Komisarjevsky's Uncle: Killer Is On His Own
When the jury in New Haven County Court announced its verdict in Judge Jon Blue's courtroom Friday, the second of two murderers came face-to-face with the death penalty in the monstrous 2007 Cheshire crime that was so devastating to the Petit and Hawke families and their many friends.
The convicted criminal in the courtroom that day has the same last name as I. He is my nephew. Because of that, many would have expected that I and my family would have circled the wagons to protect him.
We chose not to do that. Our reason is clear: we believe and have taught our children that each individual bears personal responsibility for the decisions he makes, how he behaves and what he permits to continue to go on around him.
That crime was beyond comprehension and there are no excuses. My family lives every day with the knowledge that the sadness borne by the Petit and Hawke families is something that will never go away.
In the face of such sorrow, the Petit and Hawke families have shown extraordinary dignity. While they face an overwhelming emptiness, they never fail to support one another. Beyond that, every day that my wife, Reina, and I were in the courtroom to show our support for them, you could feel their warmth and kindness. We didn't expect it and they certainly didn't have to be so gracious. For that, this family will be eternally grateful.
The horrific acts of the two criminals had the impact of an earthquake. At the epicenter, the damage to the Petit and Hawke families was beyond belief. Extending outward, others felt the tremor. Those close by who knew the families and those far away who only heard about the crime were united in their horror.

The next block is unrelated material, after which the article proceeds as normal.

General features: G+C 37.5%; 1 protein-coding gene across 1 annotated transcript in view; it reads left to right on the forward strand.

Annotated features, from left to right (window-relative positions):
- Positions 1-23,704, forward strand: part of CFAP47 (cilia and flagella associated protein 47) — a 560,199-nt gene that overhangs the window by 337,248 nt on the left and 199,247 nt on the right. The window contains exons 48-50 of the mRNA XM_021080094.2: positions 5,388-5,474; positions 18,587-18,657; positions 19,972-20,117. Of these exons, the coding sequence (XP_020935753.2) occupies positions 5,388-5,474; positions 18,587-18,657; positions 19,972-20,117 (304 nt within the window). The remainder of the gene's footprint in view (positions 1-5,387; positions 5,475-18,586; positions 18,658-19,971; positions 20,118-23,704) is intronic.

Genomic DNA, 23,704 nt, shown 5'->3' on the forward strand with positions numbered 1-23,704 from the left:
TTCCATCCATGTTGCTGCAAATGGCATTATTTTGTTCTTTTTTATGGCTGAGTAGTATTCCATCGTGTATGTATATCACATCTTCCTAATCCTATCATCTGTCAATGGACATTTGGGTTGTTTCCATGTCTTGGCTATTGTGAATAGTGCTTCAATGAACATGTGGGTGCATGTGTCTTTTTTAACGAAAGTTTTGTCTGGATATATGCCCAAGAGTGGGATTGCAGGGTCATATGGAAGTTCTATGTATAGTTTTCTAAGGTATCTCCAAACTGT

As a Komisarjevsky, I grew up in a family where caring about others and doing what is right was the expected path. Our parents never failed to be the example for kindness, intellect, and giving. Each in their own right, they were well-known, respected and beloved. My father, Theodore Komisarjevsky, was a renowned theater director from a famous Russian theatrical family. My mother, Ernestine Stodelle Komisarjevsky Chamberlain, was a leading figure in modern dance, a teacher and a writer. My step-father, John Chamberlain, was a distinguished and admired columnist, author and book critic.
Some of the testimony in court disparaging my parents was outrageous. To have said such things was a desperate act with the obvious goal of creating excuses for inhumane behavior.
As our parents' children, we know the truth. We know the importance of what they taught us about values, character and behavior. The fact is that my step-father John Chamberlain was a quiet, compassionate man who would do anything for anyone and share what he had with those in need. He was kind to everyone, patient and never judgmental. My mother was generous and everything she did was for others throughout her life, even well into her 90s. To say otherwise of either was clearly a lie.
Beyond speaking out within days to condemn the crime and attending the Memorial Service with my wife and two of our children, I have been vocal about this crime ever since. During the sentencing phase of the trial, Reina and I came to court as often as we could. Our goal for being there in person was simple: to shake the hand of Dr. William Petit Jr., the Petit and the Hawke family members, apologize in person, express our sorrow, and be with them in support.
As we sat in court those days, one thing became very clear: the convicted criminal showed no remorse. For us, that too is beyond comprehension.
Speaking on behalf of my family, my sister's family, and John Chamberlain's children, we are united in expressing our sorrow to the Petit and Hawke families and our appreciation for their kindness to us.
Chris Komisarjevsky lives in Atlantic Beach, N.Y.